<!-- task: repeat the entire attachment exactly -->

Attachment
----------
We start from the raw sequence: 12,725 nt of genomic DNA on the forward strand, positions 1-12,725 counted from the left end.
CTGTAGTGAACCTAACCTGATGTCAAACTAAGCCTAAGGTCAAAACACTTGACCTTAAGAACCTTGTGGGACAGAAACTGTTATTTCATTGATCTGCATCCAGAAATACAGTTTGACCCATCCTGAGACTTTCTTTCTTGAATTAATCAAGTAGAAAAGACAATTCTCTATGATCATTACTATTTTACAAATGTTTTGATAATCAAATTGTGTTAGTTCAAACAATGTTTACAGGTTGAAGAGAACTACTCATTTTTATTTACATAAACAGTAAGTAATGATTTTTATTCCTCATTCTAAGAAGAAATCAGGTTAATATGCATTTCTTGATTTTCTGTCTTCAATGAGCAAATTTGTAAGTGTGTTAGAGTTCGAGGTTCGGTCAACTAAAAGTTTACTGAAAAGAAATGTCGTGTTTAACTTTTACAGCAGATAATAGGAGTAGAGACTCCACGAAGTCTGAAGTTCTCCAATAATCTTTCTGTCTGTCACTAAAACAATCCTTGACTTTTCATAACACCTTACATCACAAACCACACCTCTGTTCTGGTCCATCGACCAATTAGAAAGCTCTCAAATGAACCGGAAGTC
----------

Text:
We start from the raw sequence: 12,725 nt of genomic DNA on the forward strand, positions 1-12,725 counted from the left end.
CTGTAGTGAACCTAACCTGATGTCAAACTAAGCCTAAGGTCAAAACACTTGACCTTAAGAACCTTGTGGGACAGAAACTGTTATTTCATTGATCTGCATCCAGAAATACAGTTTGACCCATCCTGAGACTTTCTTTCTTGAATTAATCAAGTAGAAAAGACAATTCTCTATGATCATTACTATTTTACAAATGTTTTGATAATCAAATTGTGTTAGTTCAAACAATGTTTACAGGTTGAAGAGAACTACTCATTTTTATTTACATAAACAGTAAGTAATGATTTTTATTCCTCATTCTAAGAAGAAATCAGGTTAATATGCATTTCTTGATTTTCTGTCTTCAATGAGCAAATTTGTAAGTGTGTTAGAGTTCGAGGTTCGGTCAACTAAAAGTTTACTGAAAAGAAATGTCGTGTTTAACTTTTACAGCAGATAATAGGAGTAGAGACTCCACGAAGTCTGAAGTTCTCCAATAATCTTTCTGTCTGTCACTAAAACAATCCTTGACTTTTCATAACACCTTACATCACAAACCACACCTCTGTTCTGGTCCATCGACCAATTAGAAAGCTCTCAAATGAACCGGAAGTC